Return to an Old Paradigm
Want to know more about global politics?
Subscribe to our distribution list
Sadad I. Al Husseini

President of Husseini Energy.

The rapid and unforeseen collapse in the oil markets is the outcome of an economic crisis which has very little to do with Russia, OPEC and OPEC plus. It is a situation that may continue to occur every time there is a serious global crisis of one sort or another. We have been there with excess capacity in 1985, 1996, 1998, 2008, 2014 and now, yet again!

Based on a variety of assessments, the current economic crisis has resulted in a 15 Mbd loss of oil demand, the duration of which may extend for months to come.

In past crises, it took years to climb out of every cycle of such a collapse in oil demand.

Given this challenging outlook, oil producers must seek an industry-wide capacity financing strategy that can prevent the recurrence of excess capacity crises in a realistic and sustainable manner.

In the near term, the only methodology that is now available on an industry-wide basis to reduce excess capacity is a return to free market oil pricing based on full cycle economics.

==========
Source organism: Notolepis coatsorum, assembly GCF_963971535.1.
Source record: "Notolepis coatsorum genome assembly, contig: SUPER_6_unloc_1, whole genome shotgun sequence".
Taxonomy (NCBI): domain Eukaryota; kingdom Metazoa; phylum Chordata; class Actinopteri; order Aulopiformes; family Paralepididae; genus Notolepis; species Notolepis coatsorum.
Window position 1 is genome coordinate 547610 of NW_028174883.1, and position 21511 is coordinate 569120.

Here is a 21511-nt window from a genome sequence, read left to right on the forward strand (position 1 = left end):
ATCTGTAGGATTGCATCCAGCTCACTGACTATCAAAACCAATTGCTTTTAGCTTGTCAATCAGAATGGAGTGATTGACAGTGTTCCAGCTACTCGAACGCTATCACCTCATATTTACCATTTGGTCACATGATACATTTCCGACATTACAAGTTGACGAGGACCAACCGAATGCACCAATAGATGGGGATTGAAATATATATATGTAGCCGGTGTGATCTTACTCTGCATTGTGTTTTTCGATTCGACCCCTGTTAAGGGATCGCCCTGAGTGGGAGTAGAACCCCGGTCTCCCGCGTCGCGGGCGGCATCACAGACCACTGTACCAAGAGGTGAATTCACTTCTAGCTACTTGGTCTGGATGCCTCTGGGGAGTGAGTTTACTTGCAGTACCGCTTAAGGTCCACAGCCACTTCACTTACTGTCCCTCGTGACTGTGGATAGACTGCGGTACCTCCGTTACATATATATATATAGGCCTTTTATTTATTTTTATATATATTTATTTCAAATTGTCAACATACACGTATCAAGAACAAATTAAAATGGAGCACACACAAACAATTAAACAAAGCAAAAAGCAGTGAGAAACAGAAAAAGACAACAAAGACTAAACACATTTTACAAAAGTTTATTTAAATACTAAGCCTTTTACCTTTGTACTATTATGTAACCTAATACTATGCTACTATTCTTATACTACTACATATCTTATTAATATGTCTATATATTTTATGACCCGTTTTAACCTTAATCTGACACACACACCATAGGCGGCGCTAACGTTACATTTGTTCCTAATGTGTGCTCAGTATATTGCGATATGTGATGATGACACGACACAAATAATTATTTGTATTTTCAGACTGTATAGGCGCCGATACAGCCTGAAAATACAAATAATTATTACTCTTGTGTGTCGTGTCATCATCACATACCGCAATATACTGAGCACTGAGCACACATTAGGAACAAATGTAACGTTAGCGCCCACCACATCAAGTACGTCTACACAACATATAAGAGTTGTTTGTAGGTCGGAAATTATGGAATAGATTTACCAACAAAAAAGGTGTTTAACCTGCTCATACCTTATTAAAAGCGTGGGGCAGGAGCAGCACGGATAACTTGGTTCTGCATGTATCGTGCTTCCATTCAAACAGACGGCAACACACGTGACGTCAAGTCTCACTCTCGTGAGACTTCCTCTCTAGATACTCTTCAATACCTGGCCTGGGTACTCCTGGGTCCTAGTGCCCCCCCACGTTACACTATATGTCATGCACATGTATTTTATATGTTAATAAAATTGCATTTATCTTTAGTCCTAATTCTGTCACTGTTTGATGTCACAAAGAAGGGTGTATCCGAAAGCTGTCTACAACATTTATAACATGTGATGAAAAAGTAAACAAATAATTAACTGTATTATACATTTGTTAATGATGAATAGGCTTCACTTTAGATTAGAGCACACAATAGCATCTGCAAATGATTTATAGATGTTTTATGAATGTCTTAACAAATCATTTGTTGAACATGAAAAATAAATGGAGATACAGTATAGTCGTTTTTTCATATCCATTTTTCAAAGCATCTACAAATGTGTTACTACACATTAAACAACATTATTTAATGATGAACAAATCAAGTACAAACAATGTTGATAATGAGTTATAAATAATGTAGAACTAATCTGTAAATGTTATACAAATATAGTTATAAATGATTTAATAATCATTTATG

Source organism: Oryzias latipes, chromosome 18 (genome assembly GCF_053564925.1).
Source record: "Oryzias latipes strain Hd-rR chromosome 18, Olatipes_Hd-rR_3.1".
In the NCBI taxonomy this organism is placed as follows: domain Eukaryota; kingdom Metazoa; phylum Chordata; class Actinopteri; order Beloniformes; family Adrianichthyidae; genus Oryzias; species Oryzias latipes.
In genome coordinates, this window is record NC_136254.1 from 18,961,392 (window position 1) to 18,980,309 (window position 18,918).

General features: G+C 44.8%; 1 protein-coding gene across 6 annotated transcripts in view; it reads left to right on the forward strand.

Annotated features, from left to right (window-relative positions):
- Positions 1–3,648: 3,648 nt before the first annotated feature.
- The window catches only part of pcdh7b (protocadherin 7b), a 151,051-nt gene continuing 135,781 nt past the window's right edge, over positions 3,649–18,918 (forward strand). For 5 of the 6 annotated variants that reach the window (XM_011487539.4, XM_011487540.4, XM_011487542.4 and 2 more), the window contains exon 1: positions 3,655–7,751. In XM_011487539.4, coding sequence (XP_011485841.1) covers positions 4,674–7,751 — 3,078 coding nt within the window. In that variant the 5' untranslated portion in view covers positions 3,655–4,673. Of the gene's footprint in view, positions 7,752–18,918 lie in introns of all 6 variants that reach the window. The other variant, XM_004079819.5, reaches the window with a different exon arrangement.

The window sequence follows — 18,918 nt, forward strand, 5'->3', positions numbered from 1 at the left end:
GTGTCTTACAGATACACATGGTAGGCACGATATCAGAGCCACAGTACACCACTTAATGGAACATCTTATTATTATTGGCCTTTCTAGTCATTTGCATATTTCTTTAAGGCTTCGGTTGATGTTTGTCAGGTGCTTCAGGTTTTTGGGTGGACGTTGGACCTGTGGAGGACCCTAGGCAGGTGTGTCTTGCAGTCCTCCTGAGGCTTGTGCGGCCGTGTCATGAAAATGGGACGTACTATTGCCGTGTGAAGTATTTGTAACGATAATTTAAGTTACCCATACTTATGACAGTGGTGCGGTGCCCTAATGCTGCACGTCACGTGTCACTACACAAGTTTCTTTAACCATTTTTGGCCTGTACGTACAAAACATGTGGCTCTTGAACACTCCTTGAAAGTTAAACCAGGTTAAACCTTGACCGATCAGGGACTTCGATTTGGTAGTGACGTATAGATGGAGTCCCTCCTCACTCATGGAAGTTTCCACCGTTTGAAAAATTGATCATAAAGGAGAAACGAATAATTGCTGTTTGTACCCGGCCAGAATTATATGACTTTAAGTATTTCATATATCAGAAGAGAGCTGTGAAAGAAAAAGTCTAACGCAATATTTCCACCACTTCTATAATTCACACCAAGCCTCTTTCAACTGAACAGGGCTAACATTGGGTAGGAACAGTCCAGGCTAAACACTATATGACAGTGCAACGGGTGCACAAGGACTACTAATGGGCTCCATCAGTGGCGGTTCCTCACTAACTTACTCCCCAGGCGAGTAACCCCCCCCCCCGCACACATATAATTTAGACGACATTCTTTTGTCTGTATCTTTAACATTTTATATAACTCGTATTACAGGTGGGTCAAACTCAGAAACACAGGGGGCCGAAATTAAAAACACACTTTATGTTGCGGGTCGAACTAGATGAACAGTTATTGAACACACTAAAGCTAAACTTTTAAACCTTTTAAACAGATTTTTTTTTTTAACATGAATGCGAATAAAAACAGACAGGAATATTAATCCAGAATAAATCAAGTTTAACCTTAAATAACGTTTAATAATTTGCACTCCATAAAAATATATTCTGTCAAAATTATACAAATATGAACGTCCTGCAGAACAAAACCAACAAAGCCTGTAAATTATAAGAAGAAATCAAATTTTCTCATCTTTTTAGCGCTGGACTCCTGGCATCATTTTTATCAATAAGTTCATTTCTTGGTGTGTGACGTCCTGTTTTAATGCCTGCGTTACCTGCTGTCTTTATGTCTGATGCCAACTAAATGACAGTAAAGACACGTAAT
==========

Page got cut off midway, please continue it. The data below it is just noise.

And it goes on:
The Pandemic and the Price of Power
Rawi Abdelal
The medium-run future of energy markets will be dependent primarily on the course of the pandemic and the effectiveness of central banks and governments, rather than on the supply decisions of Russia and Saudi Arabia.

Beyond this crisis, however, a price ceiling of $40 – 45/barrel of Brent could be adhered to as an efficient economic ceiling that would prevent the development of many marginally profitable projects that are not sustainable below such prices.

Seeking to establish and maintain such an economic hurdle for all new oil projects should be the objective of OPEC, OPEC+ and all other major producers in the oil industry.

Lasting Effects of COVID-19 on States and Societies
J.Scott Carpenter
The COVID-19 pandemic will permanently change our societies predominantly by accelerating changes that were already underway. This will happen in ways large and small, and many will be positive, but not all.